Who is the bloke in the dark suit sitting opposite Bob Muldoon?
The two leaders eye each other. They smile wryly, but do not speak. A large china vase could fall on their heads at any moment.
There is no caption, but the photograph must have been taken in June of 1981, when New Zealand Prime Minister Robert Muldoon visited the United States, six months into Reagan’s presidency. Muldoon himself was to be re-elected later that year and receive the mandate to further his ‘Think Big’ response to the international energy crisis just as the price of oil reached an all time high. New Zealand needed American technology and capital for its infrastructure investments, and this is likely to have featured in the talks.
The photograph itself is less straightforward to read. The exchange of smiles is more guarded than it is cordial, and one is drawn to the differences: of physical stance, sartorial, of demeanour. Muldoon, ten years Reagan’s junior, looks the elder statesman; Reagan, the brasher one. But there is no mistaking which leader and whose country is the more powerful.
In 1982, the image was featured in the introduction of a book that documented and promoted the economic ties between the two nations. This one.
I’ve covered books like this one before – including one in this very series – but it bears repeating that you generally cannot buy them, but only receive them as gifts, typically in the context of a business trip or a trade fair. When as in this case they promote national interests, as opposed to a single company or industry sector, they never fail to establish an interesting and often telling ideological background. Making the case for why it is a good idea to trade with your country always requires that its national character be described first, along with the country’s principal attractions. So the promotional book ends up resembling an odd kind of tourist guide or history book, whose overarching message is: we can do business together.
And so the country’s social and historical backgrounder may include mention not only of its political stability, but also of the fact that it has never defaulted on a loan. Social conflict will be downplayed and unionism left unmentioned, while anything that suggests ideological commonality without prejudice to the business environment will likely be emphasised. Hence for instance the extensive section on the army museum at Waiouru, where we learn amongst other things that
probably no other nation has been so remote [as New Zealand] from world events, yet so involved in international wars and warfare.
Diorama with New Zealand soldiers in Korea at the Amy Museum in Waiouru
At Waiouru, where ‘war is not glorified’, but rather presented as ‘accurate record’, experientially, the museum is kept nonetheless ‘at an even 19° Celsius and the humidity at 50%’. This is ostensibly to preserve the artefacts, but the idea of the air-conditioned battlefield fits within the sanitisation of society and the economy operated by this book for the purpose of packaging New Zealand for foreign consumption. Thus for instance the contribution of the Hawke’s Bay Farmers’ Meat Company begins as follows:
The word slaughterhouse conjures up a rather gruesome image, but step into the processing department of a New Zealand meatworks and you'll be surprised at what you see.
In spite of the chains of carcasses being processed and readied for export, the pervasive atmosphere is a clinical whiteness: white caps, white washable aprons, white rubber overboots, white butchers' uniforms, tiles around the walls and flex stainless steel hand basins, stainless steel sterilisers for washing knives at 80°Centigrade after each processing operation.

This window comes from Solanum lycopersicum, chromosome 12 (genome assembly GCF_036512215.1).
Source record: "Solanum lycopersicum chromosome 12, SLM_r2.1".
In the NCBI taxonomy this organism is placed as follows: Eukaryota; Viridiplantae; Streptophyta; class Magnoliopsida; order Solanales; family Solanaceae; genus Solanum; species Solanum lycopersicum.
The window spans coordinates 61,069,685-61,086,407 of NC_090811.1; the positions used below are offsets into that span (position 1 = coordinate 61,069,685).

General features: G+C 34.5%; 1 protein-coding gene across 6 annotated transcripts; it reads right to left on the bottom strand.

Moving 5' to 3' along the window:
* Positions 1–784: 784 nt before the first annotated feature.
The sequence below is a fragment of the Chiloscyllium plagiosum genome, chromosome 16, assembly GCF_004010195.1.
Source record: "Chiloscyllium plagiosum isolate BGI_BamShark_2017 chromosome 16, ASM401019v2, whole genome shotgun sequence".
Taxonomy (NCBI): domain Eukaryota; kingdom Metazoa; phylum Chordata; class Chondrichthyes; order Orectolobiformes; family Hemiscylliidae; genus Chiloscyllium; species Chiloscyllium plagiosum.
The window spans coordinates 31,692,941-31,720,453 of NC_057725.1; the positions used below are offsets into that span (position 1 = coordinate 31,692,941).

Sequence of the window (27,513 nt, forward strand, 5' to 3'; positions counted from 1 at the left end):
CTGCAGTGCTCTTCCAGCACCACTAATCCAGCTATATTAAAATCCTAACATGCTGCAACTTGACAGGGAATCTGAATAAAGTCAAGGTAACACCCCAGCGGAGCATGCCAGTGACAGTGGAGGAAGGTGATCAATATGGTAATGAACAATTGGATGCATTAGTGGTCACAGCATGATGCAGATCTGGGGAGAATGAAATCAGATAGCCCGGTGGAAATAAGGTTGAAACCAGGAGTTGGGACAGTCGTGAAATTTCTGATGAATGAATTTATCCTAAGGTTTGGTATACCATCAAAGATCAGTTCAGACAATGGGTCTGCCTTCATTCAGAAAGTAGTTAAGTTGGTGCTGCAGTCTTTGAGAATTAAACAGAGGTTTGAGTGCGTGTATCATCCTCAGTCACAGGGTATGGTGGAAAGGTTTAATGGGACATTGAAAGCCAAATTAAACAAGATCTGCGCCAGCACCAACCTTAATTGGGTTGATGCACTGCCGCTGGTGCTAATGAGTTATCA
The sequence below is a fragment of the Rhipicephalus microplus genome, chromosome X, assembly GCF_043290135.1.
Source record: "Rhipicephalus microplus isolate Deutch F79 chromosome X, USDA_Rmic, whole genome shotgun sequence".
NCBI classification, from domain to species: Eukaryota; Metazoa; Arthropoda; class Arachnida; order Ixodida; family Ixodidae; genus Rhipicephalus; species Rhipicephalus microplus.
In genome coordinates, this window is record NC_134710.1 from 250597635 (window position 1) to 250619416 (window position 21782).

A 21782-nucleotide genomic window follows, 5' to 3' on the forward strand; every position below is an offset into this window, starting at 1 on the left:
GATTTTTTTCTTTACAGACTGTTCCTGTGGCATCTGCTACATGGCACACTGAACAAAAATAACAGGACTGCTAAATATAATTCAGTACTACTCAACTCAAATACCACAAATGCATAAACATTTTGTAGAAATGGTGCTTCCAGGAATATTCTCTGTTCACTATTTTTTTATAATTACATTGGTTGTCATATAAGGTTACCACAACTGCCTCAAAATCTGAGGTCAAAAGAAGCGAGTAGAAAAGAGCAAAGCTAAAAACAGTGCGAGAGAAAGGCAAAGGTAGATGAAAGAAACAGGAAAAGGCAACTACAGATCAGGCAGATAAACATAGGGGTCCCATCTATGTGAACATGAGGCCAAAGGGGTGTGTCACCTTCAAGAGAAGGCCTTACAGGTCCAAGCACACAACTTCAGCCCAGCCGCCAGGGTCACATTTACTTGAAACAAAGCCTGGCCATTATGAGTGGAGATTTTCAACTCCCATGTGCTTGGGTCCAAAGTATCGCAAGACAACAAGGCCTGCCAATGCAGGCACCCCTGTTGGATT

In a country that exports meat to EEC and American markets, and whose inhabitants are among the most enthusiastic meat consumers in the world, hygiene is to be a number one priority. The whiteness and gleaming stainless steel ensure that the highest standards are maintained — standards that will satisfy countries who buy New Zealand meat.
What counts here is the image as much as the substance: the function of the whiteness and the gleaming stainless steel is as much to produce the correct perception amongst consumers as to ensure actual hygiene.
This clean, white image is a subtext to many of the books’ contributions, in which industry produces prosperity without any adverse effects on the wider society or the environment. With hindsight we may recoil especially at the entry paid for by Union Carbide, boasting the company’s pervasive yet understated presence in almost every sector of the New Zealand economy, including of course pest control in agriculture. But long before its own mother of all disasters, the Gulf oil spill, another company was at the forefront of this kind of obfuscation.
After all, what could possibly go wrong?
The contribution by the New Zealand subsidiary of BP is the one that best articulates the view of globalisation espoused by the book, of capital flows in the service of industry and industry in the service of society, of transnational corporations whose local presence is always sensitive to the indigenous culture and its needs, whose interests are always consonant with if not secondary to those of the host nation. ‘A company that would employ New Zealanders to the maximum extent and generally identify itself with the country it serves’ – this was BP New Zealand, a corporation ostensibly not in the business of selling oil but of promoting alternative energies and conservation. Between 1978 and 1980, BP New Zealand sponsored a conservation award, a public relations idea so inspired that it was turned into a global affair by its British HQ. The artwork on the award itself, inspired by Māori mythology and motifs, offers an exemplary image of the oil company that goes beyond petroleum and harnesses the sun itself,